Why Are Corporate Landlords Investing in Build To Rent?
For decades, the UK rental landscape has been full of individual landlords. Why are corporate landlords entering this segment and building new homes for rent?
Build To Rent is not a new concept worldwide: It started in the US many years ago as multi-family housing and is also a very successful model in Canada. But in the UK, seeing an institutional landlord building and operating hundreds of properties is not that popular until recently. Not only have they invested £11bn of capital in constructing new rental homes, but they have committed £70bn and intend to take this market to a whooping £550bn at maturity1. What has driven this change and how will tenants be impacted?
In this article, we will be discussing why corporate landlords invest in Build To Rent properties and its effects on the rental market.
- Shift from buying to renting
- Good returns
- Government support
- Decline in Buy To Let
- Find a Build To Rent Property
This is primarily because more people are opting for rentals over home ownership. In fact, it is predicted that 30 percent of individuals that currently reside in rentals will never progress to owning a home2. Estimates suggest that the market size and potential for the number of households that opt to rent are 5,202,7001. The inclination toward living in rentals can be attributed to a number of reasons. These include:
- Rising real estate prices
- Changing attitudes toward rental accommodations
- Improved quality of rental properties
- Transient jobs and remote work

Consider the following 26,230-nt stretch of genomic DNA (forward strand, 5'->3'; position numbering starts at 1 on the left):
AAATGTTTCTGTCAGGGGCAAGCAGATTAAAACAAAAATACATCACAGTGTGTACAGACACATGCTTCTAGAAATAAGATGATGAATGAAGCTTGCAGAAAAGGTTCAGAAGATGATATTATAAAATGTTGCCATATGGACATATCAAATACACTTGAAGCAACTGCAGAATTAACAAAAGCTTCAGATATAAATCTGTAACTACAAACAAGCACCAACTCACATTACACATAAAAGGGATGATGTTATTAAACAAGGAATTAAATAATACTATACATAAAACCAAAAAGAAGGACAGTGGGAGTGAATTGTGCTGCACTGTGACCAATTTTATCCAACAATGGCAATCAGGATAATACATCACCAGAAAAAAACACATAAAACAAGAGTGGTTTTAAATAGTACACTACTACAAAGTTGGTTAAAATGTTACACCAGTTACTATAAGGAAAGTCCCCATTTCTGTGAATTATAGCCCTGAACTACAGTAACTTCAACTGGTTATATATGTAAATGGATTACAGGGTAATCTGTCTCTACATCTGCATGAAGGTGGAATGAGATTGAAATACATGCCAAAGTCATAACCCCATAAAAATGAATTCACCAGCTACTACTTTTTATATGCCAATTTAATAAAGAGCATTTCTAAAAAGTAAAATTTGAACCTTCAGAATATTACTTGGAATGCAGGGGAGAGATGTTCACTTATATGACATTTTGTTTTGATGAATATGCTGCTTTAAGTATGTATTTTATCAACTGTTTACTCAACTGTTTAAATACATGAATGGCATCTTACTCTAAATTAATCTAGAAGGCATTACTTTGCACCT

While still in its early stages, the Build To Rent sector promises highly lucrative returns for investors. It is expected to have a value of £550 billion at maturity! Average rental yields in the UK range from 3% to 5%3 but Build To Rent properties are predicted to achieve 7.5%, which is naturally attractive for real estate investors4.
Additionally, landlords investing in Build To Rent properties get to earn a higher rental income. Investing in these properties also allows landlords to retain greater control of their investments and reap long-term investment awards.
One of the primary benefits of Build To Rent developments is that they can help increase the supply of new homes and solve the housing crisis. Consequently, Build To Rent schemes have also received support from the government. In 2017, the government provided £65 million to support the construction of the largest Build To Rent development in the UK5.
To further ensure that Build To Rent schemes alleviate the ongoing housing crisis, the government has requested Build To Rent developments to allocate 20% of the site to affordable housing and provide a 20% rental discount from average prices in the area; without requiring them to forgo the various amenities offered6 7.
The changes in tax laws for Buy To Let properties in 2017 have also contributed to the growing popularity of Build To Rent developments in the UK. Previously, Buy To Let property owners benefited from 100% tax deductibles on mortgage interest. This was also why they preferred interest-based mortgages because of the tax advantages provided. However, the new tax laws have significantly reduced the after-tax profits for Buy To Let property owners. As a result, numerous landlords have withdrawn from this market to explore other prospects8.
At www.buildtorent.io, we are building a full-scope platform to connect Build To Rent developments and potential tenants. We provide the most updated information and help you find the best properties in minutes, all free of charge.
- Savills, The sky’s the limit↩
- Hamilton Fraser, How will demographic shifts affect landlords?↩
- Seven Capital, Expected Rental Yields Across the UK in 2020↩
- Investment Property Forum, Mind the viability gap: Achieving more large-scale, build-to-rent housing↩
- UK Government, £65 million government support for UK’s largest Build to Rent site↩
- UK Government, Build to rent↩
- UK Government, Planning and Affordable Housing for Build to Rent↩
- The Guardian, Britain’s buy-to-let boom is over – we should rejoice↩